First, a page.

David Harris, Australia’s quintessential leading man, has been working hard for the last few years. Starring as Chris in the Aussie revival of Miss Saigon, Fiyero in Wicked (Australia, Singapore and now South Korea) he has had little time for rest and relaxation.
Recently, however, he managed to squeeze a short holiday into his busy schedule, visiting London and New York along the way and Harris details his adventures on Broadway and the West End for AussieTheatre readers.
Find out which shows inspired him, and discover what makes this star of Australian musical theatre tick…
Well, after a whirlwind couple of months, I can actually only now find some time to sit quietly in my new favourite cafe in Seoul, and write about the past month or so. What a crazy, fun, inspiring, exciting and somewhat exhausting time it was.
After closing a successful five month run of Wicked in Singapore on April 22, the cast had a four week break before starting another run in Seoul, Korea (which we opened to very enthusiastic crowds on Thursday May 31).
A lot of people took time out to head back to their respective home towns to have some R&R and catch up with friends and family, while many of us took the chance to go on a holiday.
Knowing I was leaving my Wicked adventure and heading directly into rehearsals for Legally Blonde soon, I was in the take-a-holiday-while-you-can camp. Apart from some time in Berlin and Montreal, a large part of that holiday was spent in both London and New York, catching up with friends and seeing as many shows as I could cram in that time.“Somewhat ashamedly and still surprising to me, I had not been to London since I was a teenager“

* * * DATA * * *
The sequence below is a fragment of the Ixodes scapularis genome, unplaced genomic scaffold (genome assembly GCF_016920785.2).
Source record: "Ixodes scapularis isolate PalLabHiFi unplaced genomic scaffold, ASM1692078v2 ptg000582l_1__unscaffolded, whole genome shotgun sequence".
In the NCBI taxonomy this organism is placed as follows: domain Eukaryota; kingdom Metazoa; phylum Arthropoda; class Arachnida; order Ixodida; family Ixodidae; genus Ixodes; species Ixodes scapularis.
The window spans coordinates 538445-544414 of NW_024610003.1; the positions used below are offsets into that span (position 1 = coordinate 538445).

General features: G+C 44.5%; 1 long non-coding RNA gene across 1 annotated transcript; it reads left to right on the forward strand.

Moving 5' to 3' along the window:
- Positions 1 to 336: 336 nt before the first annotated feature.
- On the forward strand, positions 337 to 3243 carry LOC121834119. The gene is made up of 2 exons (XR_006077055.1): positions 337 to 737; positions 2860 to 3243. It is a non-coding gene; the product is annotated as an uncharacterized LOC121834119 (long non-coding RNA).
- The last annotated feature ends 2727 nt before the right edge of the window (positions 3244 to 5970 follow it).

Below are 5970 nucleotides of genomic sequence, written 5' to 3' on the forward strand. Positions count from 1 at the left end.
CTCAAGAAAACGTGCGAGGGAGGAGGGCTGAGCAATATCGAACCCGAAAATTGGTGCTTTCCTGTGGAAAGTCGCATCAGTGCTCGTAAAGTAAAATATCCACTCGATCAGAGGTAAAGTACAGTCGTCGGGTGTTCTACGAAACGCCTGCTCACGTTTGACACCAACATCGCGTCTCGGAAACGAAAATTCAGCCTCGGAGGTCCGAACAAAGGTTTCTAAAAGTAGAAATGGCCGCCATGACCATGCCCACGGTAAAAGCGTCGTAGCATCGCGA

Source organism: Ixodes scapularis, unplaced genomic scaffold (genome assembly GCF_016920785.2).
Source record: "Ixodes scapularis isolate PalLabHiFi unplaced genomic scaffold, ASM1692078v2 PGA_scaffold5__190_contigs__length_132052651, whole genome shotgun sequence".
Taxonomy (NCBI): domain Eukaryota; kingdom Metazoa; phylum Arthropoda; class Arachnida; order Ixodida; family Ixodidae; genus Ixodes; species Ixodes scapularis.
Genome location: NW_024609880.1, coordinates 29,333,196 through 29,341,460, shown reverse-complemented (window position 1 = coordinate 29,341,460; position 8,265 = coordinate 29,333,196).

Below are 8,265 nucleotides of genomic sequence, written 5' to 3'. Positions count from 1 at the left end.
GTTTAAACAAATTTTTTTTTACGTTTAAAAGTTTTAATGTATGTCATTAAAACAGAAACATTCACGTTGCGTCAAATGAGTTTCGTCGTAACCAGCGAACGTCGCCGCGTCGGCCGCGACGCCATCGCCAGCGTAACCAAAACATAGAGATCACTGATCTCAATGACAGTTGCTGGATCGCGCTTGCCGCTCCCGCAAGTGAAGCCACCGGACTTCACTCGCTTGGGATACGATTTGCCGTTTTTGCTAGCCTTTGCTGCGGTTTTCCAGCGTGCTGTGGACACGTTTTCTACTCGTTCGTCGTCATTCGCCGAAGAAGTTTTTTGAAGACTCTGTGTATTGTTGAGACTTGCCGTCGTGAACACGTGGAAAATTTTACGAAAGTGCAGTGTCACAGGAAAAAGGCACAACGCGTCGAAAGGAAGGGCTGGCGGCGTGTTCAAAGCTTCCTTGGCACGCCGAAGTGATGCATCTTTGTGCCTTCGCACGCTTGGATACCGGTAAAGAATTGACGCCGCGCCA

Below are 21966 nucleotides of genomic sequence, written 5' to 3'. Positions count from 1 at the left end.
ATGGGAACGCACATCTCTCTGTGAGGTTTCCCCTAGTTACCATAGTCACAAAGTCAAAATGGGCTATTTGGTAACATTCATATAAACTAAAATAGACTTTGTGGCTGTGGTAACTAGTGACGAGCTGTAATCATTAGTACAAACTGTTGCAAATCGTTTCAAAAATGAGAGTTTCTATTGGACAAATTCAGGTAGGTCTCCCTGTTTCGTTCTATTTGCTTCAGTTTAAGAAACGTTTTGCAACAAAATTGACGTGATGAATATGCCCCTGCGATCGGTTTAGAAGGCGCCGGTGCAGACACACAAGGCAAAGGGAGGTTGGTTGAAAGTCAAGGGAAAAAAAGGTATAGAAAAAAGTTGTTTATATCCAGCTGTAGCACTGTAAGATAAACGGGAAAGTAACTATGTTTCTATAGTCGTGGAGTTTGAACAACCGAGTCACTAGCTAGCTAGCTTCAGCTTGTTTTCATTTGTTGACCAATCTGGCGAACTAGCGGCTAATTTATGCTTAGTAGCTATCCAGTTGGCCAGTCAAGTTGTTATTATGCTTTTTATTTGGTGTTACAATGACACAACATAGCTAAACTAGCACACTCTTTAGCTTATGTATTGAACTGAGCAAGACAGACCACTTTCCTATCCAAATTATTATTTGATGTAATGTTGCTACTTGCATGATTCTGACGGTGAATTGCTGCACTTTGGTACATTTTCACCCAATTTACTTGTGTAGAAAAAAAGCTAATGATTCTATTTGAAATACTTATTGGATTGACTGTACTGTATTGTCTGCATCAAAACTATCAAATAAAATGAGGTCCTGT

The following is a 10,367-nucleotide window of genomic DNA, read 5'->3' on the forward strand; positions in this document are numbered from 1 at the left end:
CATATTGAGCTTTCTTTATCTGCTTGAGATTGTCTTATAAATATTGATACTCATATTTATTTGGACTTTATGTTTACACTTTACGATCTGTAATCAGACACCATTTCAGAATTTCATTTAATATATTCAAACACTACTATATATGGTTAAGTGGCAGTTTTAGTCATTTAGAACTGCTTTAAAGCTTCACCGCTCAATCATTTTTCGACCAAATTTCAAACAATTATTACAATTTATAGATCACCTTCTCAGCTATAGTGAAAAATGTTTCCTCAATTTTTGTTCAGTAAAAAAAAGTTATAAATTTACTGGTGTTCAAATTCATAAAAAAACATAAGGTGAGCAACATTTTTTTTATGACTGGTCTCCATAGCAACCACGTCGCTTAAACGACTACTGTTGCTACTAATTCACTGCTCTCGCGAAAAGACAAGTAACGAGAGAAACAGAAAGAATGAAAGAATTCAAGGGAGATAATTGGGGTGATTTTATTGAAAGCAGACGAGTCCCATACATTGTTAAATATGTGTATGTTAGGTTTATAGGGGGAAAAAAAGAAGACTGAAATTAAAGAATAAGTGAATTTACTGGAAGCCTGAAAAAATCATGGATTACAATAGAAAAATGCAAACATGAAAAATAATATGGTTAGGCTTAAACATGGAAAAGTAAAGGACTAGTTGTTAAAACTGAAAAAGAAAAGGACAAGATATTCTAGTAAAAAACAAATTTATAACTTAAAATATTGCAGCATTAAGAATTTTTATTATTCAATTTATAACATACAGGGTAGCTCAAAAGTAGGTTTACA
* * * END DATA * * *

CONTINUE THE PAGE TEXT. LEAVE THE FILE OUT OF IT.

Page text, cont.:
Somewhat ashamedly and still surprising to me, I had not been to London since I was a teenager, some 20 years ago, which made heading there now something I was really looking forward to. For those familiar with London and particularly the theatre scene, you will know how inspiring a place it is. In London’s West End there are theatres on nearly every corner, housing shows that have sat for almost 60 years (Mousetrap), 21 years (Blood Brothers), continuing runs of Les Miserables and The Phantom of the Opera as well as exciting new works like Matilda; all co-existing together in a thriving, history-rich London.
There are far too many shows to see in the eight days I was there, so I decided to see some old favorites as well as some new shows… I wish I could have stayed longer to see many more.
First off was Warhorse. I was really curious to watch Warhorse as it had received loads of great reviews and lots of friends had told me how wonderful it was. Well, I am going to “buck” the trend (pardon the pun) and say I was not totally fussed by it. I know, it’s like saying I don’t like Vegemite or Sondheim, but for me I think the major mistake was seeing the film before the play. I did not like the film that much and thought it very Hollywood-like and predictable. Seeing then the stage play, I was not captivated by the story. I did love the puppetry and I thought the performances were brilliant, especially the talented, hard-working puppeteers operating the horses. I strongly suggest anyone to avoid the film before seeing the live production as it really took the shine off the play. I may have also been suffering from jet lag, which did not help my first night in the theatre.
In contrast, Matilda was next and what a great show it is! It’s always nice to see works in their premiere seasons as they are fresh, tight and sometimes still in that exciting creative phase. Matilda has brilliant performances, a wonderful story, and most importantly heart. Our actress playing Matilda this performance was perfect. Actually, I could not find anything I would change and it was nice not having any preconceived ideas about a show before going to see it. Similar to when I first saw Wicked in NYC when it was still just in its second week of previews nine years ago.
I really wanted to check out Les Mis and Phantom whilst in London. These are two classic shows that inspired me when I was a teenager and it was nice to return to them. They are true classics from the Golden Age of musical theatre of the 80’s. Although design-wise they are dated in comparison to today’s high-tech advances, which is now their appeal to some degree, it took me back to the time when moving barricades and crashing chandeliers were absolutely amazing visual feats.